The history of Crawfordjohn, in the upper ward of Lanarkshire, dates back many centuries with reference being made in charters of Wice during the time when Bishop Herbert held the See of Glasgow, 1147-64, and in the reign of King Malcolm, 1153-65.

In 1260, Henry, Lord of Wyston, confirmed to the Abbey of Kelso the advowson of the church, and in the rental of the abbey about the year 1300 an amount appears under the name of Crawfordjohn.

Records show that a rector was in residence in 1450 by the name of Robert de Glendonwyn and various parish and presbytery records exist to tell the tale of numerous on goings within the parish. One such dispute was between heritors of the various parishes in the upper ward and the presbytery about the practice of burying within the church, while the clergy wanted to prohibit this.

The oldest register of births and marriages commences in 1690. In 1704, the presbytery requested an inquiry as to the furniture of the church, where they found that it possessed, Two silver communion cups, tablecloths, pewter basin and stoupe for baptisme, communion tables and a sand-glass.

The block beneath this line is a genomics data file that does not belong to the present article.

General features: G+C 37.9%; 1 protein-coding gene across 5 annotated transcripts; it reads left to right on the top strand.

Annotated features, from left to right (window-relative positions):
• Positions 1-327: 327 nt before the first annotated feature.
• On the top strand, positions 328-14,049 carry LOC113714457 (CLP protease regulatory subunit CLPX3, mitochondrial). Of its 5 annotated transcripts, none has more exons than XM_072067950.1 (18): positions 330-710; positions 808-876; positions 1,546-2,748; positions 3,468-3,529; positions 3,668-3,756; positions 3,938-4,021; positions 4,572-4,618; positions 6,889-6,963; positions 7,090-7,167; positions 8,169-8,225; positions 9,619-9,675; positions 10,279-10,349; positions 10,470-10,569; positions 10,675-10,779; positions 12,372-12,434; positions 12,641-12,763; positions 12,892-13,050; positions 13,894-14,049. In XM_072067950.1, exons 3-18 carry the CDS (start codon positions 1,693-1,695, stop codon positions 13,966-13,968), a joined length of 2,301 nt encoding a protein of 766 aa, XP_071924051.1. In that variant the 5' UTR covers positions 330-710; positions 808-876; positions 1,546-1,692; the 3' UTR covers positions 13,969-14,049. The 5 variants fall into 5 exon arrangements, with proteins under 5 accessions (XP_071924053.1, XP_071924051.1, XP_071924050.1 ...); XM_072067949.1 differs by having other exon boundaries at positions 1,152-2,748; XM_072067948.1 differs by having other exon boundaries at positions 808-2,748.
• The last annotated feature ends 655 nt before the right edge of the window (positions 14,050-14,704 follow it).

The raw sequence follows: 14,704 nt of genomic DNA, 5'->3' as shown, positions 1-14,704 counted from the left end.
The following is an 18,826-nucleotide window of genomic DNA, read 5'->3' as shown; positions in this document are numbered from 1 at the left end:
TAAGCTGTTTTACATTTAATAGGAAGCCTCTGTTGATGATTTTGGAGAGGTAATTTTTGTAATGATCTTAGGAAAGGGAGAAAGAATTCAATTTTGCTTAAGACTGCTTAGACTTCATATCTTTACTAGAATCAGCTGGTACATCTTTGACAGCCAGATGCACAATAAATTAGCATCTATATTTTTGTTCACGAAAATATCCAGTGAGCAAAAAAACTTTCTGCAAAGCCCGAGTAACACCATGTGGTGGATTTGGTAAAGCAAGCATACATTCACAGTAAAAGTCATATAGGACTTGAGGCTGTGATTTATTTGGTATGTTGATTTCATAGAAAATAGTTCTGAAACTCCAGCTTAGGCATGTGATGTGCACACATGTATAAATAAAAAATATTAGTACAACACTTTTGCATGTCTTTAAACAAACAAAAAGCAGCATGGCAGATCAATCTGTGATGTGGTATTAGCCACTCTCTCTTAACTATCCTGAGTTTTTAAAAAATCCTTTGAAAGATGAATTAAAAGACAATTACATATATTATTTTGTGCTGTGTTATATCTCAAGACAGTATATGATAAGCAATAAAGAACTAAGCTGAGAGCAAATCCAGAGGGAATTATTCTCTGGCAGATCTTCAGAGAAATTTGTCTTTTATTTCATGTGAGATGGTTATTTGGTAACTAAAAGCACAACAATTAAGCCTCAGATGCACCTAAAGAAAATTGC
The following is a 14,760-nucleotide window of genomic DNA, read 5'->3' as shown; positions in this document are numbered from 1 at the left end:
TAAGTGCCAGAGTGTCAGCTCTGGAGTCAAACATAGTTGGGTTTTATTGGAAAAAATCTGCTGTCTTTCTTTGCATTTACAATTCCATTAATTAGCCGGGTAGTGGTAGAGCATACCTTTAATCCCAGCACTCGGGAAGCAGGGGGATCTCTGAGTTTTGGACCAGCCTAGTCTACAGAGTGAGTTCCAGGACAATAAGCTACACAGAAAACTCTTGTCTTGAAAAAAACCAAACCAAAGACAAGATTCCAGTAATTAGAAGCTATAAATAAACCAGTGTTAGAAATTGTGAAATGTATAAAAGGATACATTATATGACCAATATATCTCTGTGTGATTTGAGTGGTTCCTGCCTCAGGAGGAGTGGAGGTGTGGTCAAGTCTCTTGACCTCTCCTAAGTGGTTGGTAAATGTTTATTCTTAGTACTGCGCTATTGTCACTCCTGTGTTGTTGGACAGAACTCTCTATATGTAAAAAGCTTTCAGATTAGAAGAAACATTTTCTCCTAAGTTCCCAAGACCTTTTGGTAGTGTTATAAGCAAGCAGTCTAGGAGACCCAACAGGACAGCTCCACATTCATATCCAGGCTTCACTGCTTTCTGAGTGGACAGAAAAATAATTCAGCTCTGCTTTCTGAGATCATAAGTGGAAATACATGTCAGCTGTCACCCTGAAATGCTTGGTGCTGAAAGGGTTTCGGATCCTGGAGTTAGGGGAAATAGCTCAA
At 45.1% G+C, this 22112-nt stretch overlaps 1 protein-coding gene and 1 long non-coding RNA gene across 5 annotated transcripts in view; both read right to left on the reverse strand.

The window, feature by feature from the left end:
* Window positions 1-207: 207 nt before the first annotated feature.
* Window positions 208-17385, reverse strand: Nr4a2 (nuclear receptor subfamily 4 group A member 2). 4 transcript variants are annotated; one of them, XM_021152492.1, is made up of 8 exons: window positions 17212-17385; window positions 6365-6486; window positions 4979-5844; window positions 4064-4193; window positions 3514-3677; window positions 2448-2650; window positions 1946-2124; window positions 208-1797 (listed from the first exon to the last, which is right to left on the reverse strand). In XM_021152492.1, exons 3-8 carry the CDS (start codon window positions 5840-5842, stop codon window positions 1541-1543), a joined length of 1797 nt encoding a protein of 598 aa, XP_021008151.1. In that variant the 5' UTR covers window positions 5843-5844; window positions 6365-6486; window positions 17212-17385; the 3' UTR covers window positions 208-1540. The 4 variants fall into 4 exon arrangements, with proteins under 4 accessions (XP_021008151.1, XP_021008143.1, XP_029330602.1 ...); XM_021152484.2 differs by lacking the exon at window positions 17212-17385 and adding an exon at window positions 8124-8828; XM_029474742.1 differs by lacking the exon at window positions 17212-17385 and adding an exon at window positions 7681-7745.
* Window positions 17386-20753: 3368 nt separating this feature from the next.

Through recorded history of Crawfordjohn, it has had many owners or lairds including: John de Crawford, Sir Reginald de Crawford, Thomas de Moravia, David de Barclay. Moravia was the second son of Chritian, the sister of Robert Bruce, latterly Lord Bothwell.  

Moving through the centuries the barony having been previously split between families was reunited into one by James, second Marquis of Hamilton in 1611, and remained in this ducal house until 1693 when it was conveyed to the Marquis of Linlithgow (a younger son of the house), here again it remained until late in 1700s, when it was sold along with the neighbouring barony of Crawford to Sir George Colebrooke, Bart. The Colebrooke family retaining ownership of the barony and lands until the early 1900s where upon the estate was put up for sale and gradually disposed of (a copy of the sale brochure is held by the museum).

References: George Haddow, Pictorial Guide 1907 and Irving & Murray 1864